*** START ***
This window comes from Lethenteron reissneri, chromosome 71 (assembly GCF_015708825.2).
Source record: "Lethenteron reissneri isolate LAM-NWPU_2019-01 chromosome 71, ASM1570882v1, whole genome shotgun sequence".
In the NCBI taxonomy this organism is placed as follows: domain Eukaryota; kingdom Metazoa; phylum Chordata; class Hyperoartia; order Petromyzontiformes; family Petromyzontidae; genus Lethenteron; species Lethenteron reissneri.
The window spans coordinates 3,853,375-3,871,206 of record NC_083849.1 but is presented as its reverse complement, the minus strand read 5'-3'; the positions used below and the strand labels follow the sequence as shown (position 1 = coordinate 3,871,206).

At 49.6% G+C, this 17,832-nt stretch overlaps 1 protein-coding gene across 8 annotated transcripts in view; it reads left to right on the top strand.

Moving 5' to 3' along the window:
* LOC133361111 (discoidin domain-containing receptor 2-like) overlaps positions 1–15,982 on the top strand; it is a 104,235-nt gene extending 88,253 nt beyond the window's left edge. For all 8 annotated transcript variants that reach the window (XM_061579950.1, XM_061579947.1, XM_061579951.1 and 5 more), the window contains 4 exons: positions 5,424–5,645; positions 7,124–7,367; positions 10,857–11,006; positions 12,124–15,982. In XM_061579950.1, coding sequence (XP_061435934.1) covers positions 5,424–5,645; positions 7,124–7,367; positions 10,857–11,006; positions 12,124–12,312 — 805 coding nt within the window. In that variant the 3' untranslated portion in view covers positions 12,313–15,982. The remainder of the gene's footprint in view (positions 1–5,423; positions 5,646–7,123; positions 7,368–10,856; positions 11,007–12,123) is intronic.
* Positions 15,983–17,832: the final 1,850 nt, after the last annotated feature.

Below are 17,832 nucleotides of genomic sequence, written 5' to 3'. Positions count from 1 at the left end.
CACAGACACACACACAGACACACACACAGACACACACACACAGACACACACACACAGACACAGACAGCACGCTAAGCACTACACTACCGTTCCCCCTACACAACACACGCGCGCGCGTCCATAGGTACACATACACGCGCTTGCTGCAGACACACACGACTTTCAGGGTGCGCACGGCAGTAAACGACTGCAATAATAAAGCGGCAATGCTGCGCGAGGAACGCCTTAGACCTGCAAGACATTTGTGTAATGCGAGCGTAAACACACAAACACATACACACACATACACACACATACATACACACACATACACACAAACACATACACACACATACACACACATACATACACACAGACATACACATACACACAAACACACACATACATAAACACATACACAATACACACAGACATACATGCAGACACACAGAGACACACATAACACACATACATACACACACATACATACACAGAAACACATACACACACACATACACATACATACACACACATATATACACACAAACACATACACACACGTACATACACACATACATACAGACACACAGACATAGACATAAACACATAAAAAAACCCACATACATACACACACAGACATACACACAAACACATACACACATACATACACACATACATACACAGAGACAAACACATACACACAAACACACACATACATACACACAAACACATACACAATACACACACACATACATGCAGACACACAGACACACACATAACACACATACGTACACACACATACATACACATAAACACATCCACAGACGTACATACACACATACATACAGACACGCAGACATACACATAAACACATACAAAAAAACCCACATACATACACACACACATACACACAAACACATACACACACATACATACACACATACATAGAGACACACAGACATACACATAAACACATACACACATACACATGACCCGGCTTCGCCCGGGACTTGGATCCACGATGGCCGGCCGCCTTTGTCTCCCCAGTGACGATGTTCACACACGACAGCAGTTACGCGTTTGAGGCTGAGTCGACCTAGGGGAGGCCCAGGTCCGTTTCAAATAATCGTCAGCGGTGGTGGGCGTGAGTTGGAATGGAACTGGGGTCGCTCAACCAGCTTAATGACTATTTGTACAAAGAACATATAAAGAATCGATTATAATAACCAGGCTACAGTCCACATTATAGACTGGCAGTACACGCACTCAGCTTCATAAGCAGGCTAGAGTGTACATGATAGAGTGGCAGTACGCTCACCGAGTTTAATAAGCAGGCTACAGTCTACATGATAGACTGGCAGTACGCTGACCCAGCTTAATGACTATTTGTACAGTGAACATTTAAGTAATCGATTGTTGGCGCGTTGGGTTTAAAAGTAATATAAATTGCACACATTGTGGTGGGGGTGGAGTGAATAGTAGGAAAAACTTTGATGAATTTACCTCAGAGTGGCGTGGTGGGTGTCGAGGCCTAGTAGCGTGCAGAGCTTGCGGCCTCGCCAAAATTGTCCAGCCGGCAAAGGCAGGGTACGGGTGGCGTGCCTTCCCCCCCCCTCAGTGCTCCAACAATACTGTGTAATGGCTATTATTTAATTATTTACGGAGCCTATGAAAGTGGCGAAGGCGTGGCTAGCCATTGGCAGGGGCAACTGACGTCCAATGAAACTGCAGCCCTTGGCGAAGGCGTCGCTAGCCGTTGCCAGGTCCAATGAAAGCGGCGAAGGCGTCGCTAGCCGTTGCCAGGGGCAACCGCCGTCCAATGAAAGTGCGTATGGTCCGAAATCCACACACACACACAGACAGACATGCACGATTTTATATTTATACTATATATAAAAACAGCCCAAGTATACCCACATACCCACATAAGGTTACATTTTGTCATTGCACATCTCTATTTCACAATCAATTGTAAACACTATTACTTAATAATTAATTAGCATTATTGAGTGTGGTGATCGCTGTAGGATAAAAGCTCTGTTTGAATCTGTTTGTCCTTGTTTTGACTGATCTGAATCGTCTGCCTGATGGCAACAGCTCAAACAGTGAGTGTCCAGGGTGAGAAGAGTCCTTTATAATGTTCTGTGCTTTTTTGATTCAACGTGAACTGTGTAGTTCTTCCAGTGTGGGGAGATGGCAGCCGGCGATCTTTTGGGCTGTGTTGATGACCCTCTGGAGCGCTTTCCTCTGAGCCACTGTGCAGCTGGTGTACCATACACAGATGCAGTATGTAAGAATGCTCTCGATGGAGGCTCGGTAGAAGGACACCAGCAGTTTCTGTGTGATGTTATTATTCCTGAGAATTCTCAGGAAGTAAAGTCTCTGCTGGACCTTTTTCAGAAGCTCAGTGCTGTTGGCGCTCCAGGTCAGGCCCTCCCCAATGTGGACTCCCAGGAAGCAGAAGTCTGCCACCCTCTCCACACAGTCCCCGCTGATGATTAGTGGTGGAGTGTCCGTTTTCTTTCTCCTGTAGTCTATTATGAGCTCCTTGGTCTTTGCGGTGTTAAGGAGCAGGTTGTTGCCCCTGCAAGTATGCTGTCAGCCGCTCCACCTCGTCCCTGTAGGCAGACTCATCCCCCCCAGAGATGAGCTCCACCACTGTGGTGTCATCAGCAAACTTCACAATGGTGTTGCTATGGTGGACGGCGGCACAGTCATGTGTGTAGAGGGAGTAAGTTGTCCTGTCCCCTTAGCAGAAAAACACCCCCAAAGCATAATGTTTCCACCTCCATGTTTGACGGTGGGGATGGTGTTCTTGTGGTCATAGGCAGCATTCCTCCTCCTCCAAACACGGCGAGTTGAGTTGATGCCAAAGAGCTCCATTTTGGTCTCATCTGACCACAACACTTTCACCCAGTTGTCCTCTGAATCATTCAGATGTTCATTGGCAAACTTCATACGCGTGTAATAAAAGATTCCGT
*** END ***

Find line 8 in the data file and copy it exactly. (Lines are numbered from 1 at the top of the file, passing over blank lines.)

* Positions 15,983–17,832: the final 1,850 nt, after the last annotated feature.